the Origins of ‘Startled Peacocks’

CHJ 3a

The painting has its roots in earlier work and interests. I’ve always been drawn to images of animals, and Stubbs is the master. His Horse Attacked by a Lion of 1769 has lodged in my mind since first I saw it, and it stays there still, appalling and sublime.


Stubbs was working from classical models, as artists throughout history have done. The herbivore brought down by a carnivore is a potent metaphor for power unleashed upon the vulnerable, recognised and understood across cultures.




In my painting The Barbarian Brought Down by a Lioness (collection of MoMA Mach), based on an episode drawn from the fragments of a Renaissance altarpiece at Christ Church Picture Gallery depicting the Lives of the Desert Fathers, I showed a man being mauled by a lioness, his limbs broken. Here’s a detail of her claws raking as she embeds her teeth in his abdomen. Her back is knotted with muscles. She’s as elemental as the heaving waves in Amlwch Harbour behind her.


I drew on many models that had caught my eye, particularly Romanesque carved capitals of beasts attacking men.


Lions have featured extensively in my work, though never in terms of studies from life. I’m interested in their forms and how they fill the spaces of compositions, and of course in what they can represent. Here’s a painting titled The Lion in Winter, made when lions were densely populating my imagination and sketchbooks. He stands on a pedestal in a snowbound landscape, the ruins of a Welsh slate mill behind him.


The drawing for Startled Peacocks began with the Stubbs image so deeply etched in my imagination. Those wide jaws clamped down hard, haunt me.


I listened to Messiaen’s Quartet for the End of Time throughout the process of making the painting. The horror of my subject matter, a metaphor. Beauty and strength (the winged horse) brought down by brute force. Christ scourged and crucified.


I worked by daylight with the large sash-window to my left thrown open, and after dark by lamplight. The images of the work in progress vary in colour because of the light conditions, though the photograph at the top of the post shows the painting as it appears when viewed in person. It was scanned for me in the photography department of the National Library of Wales, and the reproduction of its colour is spot on.



DSC00792 (1).jpg




I enjoy the images of the work in progress in all their variation, from the blue cast loaned by dusk to the gold washed across from the anglepoise  lamp I use after dark. Paintings, once framed and out in the world will be seen in light conditions beyond my control, so I like to see for myself how the effects of light of many types affect the images.



10 thoughts on “the Origins of ‘Startled Peacocks’

  1. I really love this piece–the colors are so amazing, and the composition so full of beautiful detail, i love that it has the feel of a kind of cyclone of beauty. I hope it doesn’t horrify you that i choose to see this cat playing with this horse the way my calico plays with me. Bite she does, and I’m sure a photo of it would look pretty terrifying, but it’s not. 😀
    Sorry. 🙂
    But also, thank you!

    • How could I be horrified? I love the idea of you seeing Calico in the form of the beast in this work. The fact is that it’s only my experience of domestic cats that I have to go on when I make a painting such as this. I have been quite ferociously set about by the odd pet cat, though never, mercifully, by anything bigger. (-;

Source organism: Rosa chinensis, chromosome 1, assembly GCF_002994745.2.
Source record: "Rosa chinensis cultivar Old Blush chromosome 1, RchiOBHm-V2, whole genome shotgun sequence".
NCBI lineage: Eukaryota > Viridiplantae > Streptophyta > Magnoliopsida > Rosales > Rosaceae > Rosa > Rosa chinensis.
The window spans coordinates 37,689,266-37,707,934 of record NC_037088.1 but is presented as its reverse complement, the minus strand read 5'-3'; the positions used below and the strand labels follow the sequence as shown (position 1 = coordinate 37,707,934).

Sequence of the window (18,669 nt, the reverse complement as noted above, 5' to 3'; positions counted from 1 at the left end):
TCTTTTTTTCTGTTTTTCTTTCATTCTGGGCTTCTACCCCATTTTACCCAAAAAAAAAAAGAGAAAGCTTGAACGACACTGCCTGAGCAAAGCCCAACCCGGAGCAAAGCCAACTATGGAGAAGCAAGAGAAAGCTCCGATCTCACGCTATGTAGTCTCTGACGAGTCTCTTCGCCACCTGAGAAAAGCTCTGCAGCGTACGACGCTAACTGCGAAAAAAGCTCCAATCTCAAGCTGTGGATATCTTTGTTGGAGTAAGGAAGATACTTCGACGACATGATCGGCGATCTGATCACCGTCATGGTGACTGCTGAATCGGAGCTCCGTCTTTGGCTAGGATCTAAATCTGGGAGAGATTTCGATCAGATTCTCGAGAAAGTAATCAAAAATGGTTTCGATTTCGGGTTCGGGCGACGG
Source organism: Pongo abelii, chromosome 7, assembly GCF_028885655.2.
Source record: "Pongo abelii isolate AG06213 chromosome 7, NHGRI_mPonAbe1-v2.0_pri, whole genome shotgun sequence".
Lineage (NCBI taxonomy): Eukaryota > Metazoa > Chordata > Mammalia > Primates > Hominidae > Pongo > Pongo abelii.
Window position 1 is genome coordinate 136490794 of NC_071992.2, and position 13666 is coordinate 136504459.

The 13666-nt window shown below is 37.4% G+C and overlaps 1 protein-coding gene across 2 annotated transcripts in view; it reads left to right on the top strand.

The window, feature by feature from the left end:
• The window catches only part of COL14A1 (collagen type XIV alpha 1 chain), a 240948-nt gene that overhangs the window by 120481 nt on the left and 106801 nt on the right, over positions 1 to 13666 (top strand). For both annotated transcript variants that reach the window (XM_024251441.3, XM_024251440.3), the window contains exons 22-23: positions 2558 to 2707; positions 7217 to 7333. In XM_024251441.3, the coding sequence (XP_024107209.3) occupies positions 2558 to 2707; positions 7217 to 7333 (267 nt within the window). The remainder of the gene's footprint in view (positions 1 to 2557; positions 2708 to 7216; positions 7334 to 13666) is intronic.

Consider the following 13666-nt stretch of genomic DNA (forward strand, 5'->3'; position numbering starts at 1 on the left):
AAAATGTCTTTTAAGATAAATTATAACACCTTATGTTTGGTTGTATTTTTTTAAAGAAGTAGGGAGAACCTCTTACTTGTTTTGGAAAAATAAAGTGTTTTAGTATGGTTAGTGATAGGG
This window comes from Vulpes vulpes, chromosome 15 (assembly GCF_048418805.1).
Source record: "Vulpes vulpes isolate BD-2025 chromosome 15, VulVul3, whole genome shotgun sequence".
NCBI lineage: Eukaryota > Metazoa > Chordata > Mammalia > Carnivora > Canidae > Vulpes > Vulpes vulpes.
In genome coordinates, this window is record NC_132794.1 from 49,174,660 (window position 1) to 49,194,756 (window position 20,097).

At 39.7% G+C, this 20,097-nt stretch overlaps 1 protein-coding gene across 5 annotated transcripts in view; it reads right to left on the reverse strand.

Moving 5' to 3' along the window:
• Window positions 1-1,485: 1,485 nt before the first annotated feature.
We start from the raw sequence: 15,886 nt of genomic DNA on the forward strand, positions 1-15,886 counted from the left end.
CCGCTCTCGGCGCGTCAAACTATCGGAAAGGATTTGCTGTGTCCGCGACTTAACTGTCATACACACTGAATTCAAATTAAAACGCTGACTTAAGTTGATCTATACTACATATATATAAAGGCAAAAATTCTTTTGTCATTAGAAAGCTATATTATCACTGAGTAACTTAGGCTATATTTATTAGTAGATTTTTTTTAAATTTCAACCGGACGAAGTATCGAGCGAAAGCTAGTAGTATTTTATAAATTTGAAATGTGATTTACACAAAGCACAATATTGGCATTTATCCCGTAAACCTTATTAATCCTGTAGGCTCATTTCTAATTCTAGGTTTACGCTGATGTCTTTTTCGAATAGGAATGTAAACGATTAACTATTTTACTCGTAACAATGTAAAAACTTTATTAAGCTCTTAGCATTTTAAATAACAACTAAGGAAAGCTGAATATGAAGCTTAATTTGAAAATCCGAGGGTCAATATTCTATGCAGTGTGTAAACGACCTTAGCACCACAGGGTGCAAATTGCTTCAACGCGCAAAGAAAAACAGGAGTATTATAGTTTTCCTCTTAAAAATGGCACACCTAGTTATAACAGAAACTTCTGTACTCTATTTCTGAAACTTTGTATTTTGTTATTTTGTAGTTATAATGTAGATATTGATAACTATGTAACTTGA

2. Fascinating as ever, but for me all I can hear now in my head is the Eleanora tune from ‘that’ film and the scene of the boat on the water with Katherine Hepburn’s erect figure.
    Love from a ‘lion free’ (and at present rain free) Folkestone.
    B xxx

  3. Is that a Gofridus capital from Chauvigny? “Gofridus me fecit!” Sure looks like it. I have a poem about Gofridus…

    And I should have thought of the Stubbs–knew you liked him! The Stubbs image seems to have some relation to the way you have handled the head of the Mari, too.

  4. I almost physically feel the horror of that bite and mauling, It isn’t for the faint-hearted, which is why I didn’t say it was a beautiful painting when commenting on your previous post. (And it IS a beautiful PAINTING. But while there is a certain ironic beauty in the concept of the metaphor, I cannot describe the brutality itself as beautiful.)

    You are courageous in depicting that horror, especially so when working late at night. It must feed your dreams with distressing and disturbing images. While I turn my head and search out the mundane and the comfortable, you confront and face your demons like a gladiator. You are a ferocious fighter and a true artist. xxxxL

    • My sweet Liz, thank you for writing so thoughtfully and insightfully about this. I remember in Venice, when we stood in front of a giant ‘judgement’, with sinners being cast to demons for punishment, you averted your gaze and murmured that you couldn’t look at such cruelty.

      I love your celebrations of the domestic and the everyday. You paint with such tenderness and love. Your paintings are beautiful meditations on the things that make up our lives, and I draw comfort from them. They delight the eye and soothe the troubled breast. Sending love from Wales. xxxxx

      • What a lovely thing to say Clive, thanks. But I think the true and brave artist doesn’t shy away from those realities nor dark imaginings, I cannot let myself go to that dark place, let alone reveal myself to the world; as you know I have long admired you for doing so. Whatever you battle with, as I said before, you emerge victorious having created a wonderful painting. With fondest love from
        La Crabouille xxxxL

  5. I so enjoyed this blog post, Clive. Thanks for taking the time to put this together. Loved reading about how these recent paintings have evolved.

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